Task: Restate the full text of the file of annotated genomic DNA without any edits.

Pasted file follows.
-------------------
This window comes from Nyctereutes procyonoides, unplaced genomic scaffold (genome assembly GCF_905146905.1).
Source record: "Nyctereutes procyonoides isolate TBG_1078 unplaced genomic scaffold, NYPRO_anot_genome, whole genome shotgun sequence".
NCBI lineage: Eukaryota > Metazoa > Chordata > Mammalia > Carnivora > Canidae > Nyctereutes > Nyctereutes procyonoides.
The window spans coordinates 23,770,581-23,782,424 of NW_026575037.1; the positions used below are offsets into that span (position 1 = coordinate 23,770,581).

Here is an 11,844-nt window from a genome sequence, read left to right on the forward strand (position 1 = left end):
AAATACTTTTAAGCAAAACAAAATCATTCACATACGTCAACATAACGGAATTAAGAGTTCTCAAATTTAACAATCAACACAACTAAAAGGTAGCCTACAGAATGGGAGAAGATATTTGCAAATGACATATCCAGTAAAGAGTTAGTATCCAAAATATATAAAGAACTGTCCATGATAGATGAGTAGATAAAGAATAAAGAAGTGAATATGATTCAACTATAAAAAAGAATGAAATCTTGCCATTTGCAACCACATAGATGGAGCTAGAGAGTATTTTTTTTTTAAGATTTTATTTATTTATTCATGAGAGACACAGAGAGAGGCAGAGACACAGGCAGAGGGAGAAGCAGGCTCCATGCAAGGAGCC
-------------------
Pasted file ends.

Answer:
This window comes from Nyctereutes procyonoides, unplaced genomic scaffold (genome assembly GCF_905146905.1).
Source record: "Nyctereutes procyonoides isolate TBG_1078 unplaced genomic scaffold, NYPRO_anot_genome, whole genome shotgun sequence".
NCBI lineage: Eukaryota > Metazoa > Chordata > Mammalia > Carnivora > Canidae > Nyctereutes > Nyctereutes procyonoides.
The window spans coordinates 23,770,581-23,782,424 of NW_026575037.1; the positions used below are offsets into that span (position 1 = coordinate 23,770,581).

Here is an 11,844-nt window from a genome sequence, read left to right on the forward strand (position 1 = left end):
AAATACTTTTAAGCAAAACAAAATCATTCACATACGTCAACATAACGGAATTAAGAGTTCTCAAATTTAACAATCAACACAACTAAAAGGTAGCCTACAGAATGGGAGAAGATATTTGCAAATGACATATCCAGTAAAGAGTTAGTATCCAAAATATATAAAGAACTGTCCATGATAGATGAGTAGATAAAGAATAAAGAAGTGAATATGATTCAACTATAAAAAAGAATGAAATCTTGCCATTTGCAACCACATAGATGGAGCTAGAGAGTATTTTTTTTTTAAGATTTTATTTATTTATTCATGAGAGACACAGAGAGAGGCAGAGACACAGGCAGAGGGAGAAGCAGGCTCCATGCAAGGAGCC